*Camden dwellers, you can trace the canal in the opposite direction, either through the periphery of Regent’s Park or up via Primrose Hill (another top-quality view) and all the way along to the Insta-worthy Little Venice.

Pick up a takeaway coffee: Where? Take your pick! You’ll no longer need to fight the crowds at Broadway Market or on Columbia Road for a flat white at Pavilion, pastries at Climpson & Sons or a cappuccino at Colombian Coffee Roaster Hermanos. And if you need a top up by the time you reach Islington, there are plenty places to choose from, either there or en route.

5. West London
6.2 miles
Perfect if you live in: Battersea, Fulham, Earl’s Court, West Brompton, Kensington,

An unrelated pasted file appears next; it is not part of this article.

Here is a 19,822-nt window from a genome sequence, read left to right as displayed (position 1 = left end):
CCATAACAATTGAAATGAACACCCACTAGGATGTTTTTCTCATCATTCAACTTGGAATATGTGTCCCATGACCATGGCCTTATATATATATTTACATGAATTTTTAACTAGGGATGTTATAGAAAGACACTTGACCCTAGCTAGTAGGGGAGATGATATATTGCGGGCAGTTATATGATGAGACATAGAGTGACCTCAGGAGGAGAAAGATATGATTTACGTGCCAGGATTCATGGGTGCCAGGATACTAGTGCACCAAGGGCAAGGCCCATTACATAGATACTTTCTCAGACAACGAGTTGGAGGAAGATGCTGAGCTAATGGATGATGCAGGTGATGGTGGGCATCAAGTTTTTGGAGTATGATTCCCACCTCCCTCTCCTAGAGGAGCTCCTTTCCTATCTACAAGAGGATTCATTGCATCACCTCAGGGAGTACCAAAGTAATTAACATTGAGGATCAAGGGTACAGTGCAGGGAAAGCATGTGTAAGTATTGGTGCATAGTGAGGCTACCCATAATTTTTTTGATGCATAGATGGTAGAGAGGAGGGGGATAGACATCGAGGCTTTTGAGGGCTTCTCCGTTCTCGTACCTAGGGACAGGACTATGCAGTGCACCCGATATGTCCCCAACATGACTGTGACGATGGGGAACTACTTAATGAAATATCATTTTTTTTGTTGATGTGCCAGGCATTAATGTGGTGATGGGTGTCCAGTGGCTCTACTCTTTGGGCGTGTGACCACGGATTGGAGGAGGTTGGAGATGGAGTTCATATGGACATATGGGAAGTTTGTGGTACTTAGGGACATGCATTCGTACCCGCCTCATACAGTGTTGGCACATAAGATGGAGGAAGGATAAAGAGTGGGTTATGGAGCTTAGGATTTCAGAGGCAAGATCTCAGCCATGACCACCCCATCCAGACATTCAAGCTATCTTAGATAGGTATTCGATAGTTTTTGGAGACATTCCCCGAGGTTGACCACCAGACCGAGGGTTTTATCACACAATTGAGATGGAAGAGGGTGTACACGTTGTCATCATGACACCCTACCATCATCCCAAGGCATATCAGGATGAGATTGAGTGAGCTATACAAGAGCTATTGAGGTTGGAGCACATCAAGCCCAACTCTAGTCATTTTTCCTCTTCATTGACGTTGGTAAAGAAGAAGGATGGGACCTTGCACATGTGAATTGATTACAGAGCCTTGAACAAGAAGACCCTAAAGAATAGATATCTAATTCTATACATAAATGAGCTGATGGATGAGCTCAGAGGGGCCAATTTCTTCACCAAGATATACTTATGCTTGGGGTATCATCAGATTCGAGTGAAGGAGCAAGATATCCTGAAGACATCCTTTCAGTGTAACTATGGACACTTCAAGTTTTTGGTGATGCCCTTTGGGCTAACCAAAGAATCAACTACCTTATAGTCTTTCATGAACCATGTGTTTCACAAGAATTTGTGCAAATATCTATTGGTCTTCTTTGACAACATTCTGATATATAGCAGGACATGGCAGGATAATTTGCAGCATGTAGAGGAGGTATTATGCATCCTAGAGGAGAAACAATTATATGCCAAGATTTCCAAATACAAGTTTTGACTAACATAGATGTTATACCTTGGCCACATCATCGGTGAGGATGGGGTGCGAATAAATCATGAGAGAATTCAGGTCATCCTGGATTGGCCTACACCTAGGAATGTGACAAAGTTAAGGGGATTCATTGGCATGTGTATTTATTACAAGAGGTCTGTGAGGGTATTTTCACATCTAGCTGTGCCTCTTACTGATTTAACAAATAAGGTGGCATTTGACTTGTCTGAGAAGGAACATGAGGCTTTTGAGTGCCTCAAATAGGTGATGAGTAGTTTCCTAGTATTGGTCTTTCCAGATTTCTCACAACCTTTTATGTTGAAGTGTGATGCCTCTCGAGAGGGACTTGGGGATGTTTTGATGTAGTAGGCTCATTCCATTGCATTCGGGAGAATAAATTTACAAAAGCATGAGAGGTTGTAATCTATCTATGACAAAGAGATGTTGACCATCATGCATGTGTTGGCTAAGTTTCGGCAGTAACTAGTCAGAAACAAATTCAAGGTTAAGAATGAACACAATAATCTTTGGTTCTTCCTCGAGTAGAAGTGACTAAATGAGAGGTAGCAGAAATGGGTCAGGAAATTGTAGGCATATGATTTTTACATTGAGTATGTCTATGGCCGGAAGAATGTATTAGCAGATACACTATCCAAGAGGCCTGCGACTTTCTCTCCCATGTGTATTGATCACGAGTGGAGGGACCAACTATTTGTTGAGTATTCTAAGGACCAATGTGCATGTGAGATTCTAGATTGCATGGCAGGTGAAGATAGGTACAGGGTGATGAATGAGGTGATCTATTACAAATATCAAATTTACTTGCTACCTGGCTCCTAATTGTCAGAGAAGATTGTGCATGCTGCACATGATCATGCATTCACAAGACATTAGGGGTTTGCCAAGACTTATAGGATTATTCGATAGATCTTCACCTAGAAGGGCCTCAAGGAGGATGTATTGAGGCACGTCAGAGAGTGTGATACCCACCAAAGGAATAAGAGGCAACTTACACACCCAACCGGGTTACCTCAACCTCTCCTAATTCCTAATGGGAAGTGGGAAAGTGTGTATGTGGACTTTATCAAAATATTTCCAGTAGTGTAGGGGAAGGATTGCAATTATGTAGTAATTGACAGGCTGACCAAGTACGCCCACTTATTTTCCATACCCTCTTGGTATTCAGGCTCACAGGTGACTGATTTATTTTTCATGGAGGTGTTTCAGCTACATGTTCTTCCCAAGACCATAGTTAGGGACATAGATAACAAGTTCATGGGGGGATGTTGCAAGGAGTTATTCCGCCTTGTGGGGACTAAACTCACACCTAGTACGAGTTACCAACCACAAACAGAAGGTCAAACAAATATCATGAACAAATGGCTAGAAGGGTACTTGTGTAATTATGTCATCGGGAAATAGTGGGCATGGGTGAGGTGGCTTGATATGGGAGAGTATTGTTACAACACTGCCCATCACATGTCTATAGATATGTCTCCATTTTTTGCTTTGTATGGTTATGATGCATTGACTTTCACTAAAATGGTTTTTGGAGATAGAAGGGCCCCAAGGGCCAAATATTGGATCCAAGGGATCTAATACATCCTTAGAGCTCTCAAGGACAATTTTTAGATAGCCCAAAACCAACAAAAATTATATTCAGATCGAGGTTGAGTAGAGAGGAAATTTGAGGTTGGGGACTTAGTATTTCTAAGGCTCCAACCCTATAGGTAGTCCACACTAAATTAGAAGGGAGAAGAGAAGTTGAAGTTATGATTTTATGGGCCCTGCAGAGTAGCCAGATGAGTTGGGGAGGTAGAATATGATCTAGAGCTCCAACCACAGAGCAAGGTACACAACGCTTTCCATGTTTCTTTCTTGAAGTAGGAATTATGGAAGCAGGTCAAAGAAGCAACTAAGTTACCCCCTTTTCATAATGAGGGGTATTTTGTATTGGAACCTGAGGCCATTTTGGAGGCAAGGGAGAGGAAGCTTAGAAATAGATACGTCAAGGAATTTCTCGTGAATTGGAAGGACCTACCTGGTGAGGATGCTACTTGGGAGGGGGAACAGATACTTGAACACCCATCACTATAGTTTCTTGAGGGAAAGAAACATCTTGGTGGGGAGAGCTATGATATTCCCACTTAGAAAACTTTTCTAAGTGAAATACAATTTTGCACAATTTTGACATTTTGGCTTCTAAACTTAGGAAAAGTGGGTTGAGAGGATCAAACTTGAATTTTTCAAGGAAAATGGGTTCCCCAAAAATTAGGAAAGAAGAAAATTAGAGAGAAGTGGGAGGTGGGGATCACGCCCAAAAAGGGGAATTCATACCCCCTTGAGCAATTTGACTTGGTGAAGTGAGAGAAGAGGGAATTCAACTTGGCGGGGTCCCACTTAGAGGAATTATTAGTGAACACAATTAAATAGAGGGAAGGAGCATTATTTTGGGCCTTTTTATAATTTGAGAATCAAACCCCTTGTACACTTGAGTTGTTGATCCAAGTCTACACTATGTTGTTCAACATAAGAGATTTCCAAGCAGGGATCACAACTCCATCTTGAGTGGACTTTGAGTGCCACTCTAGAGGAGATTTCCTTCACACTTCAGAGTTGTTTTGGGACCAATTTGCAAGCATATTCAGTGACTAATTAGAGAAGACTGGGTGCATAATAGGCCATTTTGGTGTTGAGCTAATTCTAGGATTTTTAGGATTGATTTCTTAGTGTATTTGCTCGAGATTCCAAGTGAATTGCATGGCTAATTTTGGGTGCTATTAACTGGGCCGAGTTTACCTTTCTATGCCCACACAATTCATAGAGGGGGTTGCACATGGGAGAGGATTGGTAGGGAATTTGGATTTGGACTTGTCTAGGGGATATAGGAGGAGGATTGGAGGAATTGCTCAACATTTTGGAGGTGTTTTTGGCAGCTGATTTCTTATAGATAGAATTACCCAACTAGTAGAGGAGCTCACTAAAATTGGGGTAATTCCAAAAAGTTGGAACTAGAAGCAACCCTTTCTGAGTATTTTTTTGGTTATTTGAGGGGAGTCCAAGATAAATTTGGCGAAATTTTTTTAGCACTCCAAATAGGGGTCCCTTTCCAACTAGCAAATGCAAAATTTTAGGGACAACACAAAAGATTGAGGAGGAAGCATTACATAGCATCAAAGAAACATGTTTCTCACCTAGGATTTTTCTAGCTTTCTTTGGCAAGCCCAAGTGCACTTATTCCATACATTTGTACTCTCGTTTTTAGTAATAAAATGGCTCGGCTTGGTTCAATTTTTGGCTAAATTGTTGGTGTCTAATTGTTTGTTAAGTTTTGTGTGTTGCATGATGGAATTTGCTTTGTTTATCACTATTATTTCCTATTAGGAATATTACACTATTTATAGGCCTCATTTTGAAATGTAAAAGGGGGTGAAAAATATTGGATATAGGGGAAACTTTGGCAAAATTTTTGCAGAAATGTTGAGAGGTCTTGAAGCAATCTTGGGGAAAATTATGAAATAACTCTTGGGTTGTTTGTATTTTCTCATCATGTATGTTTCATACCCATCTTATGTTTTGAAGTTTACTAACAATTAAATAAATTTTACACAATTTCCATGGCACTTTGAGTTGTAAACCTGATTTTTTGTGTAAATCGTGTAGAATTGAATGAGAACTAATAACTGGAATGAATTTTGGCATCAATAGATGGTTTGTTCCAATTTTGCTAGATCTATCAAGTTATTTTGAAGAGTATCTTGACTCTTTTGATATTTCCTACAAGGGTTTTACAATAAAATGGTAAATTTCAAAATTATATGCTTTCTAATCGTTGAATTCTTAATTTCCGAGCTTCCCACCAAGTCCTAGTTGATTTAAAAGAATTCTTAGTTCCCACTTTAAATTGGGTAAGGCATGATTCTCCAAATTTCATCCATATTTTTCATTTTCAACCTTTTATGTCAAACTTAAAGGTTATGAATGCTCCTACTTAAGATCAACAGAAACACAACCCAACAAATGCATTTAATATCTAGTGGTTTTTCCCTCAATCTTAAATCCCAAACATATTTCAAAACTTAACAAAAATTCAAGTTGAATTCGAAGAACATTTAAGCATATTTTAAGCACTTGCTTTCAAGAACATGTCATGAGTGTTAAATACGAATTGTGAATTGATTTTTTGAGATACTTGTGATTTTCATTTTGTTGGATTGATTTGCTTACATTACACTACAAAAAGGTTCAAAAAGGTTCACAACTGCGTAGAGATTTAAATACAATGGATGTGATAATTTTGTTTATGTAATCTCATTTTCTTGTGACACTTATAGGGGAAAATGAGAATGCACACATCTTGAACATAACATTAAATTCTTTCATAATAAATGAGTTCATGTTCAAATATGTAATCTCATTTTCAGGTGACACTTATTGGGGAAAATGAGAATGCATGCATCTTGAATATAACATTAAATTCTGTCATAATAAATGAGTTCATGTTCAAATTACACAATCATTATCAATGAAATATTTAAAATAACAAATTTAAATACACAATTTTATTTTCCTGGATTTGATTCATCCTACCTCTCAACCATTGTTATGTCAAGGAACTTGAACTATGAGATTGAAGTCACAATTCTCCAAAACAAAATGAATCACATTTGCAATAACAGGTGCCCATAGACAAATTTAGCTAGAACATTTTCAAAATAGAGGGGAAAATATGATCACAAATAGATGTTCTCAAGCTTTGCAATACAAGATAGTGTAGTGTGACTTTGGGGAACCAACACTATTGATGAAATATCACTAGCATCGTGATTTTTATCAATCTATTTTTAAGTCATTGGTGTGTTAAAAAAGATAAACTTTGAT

Another one for those partial to pounding concrete; across the river from Clapham Common and Battersea Park, you can veto grassy knolls in favour of some of the city’s prettiest streets. You’ll find a colourful terrace tucked down Ennismore Garden Mews, famous street art splashed across the brickwork of Kendrick Mews and an inviting, ivy-strewn archway sneakily leading into the secretive Kynance Mews, appreciating the stunning architecture of the V&A and Natural History Museum as you saunter between the three. Once you’ve tired of gawping at some of West London’s fanciest homes, start heading south towards the river, weaving through the streets around Earl’s Court until you reach another of the city’s Magnificent Seven: Brompton Cemetery. Trace the steps of Robert Downey Jr. and Jude Law (Sherlock Holmes fans will recognise these surrounds from the pair’s first movie) before nipping down for a stroll along the Thames until you reach London’s oldest botanic garden, the Chelsea Psychic Garden. Established by apothecaries in the 17th century, this home to medicinal plants has recently reopened for exercise purposes, but you’ll need to pre-book your ticket if you want to go inside. Afterwards, take a detour to see some more pastel-hued houses on Byward Street before sweeping past the Saatchi Gallery and through the enviable postcodes surrounding Sloane Square.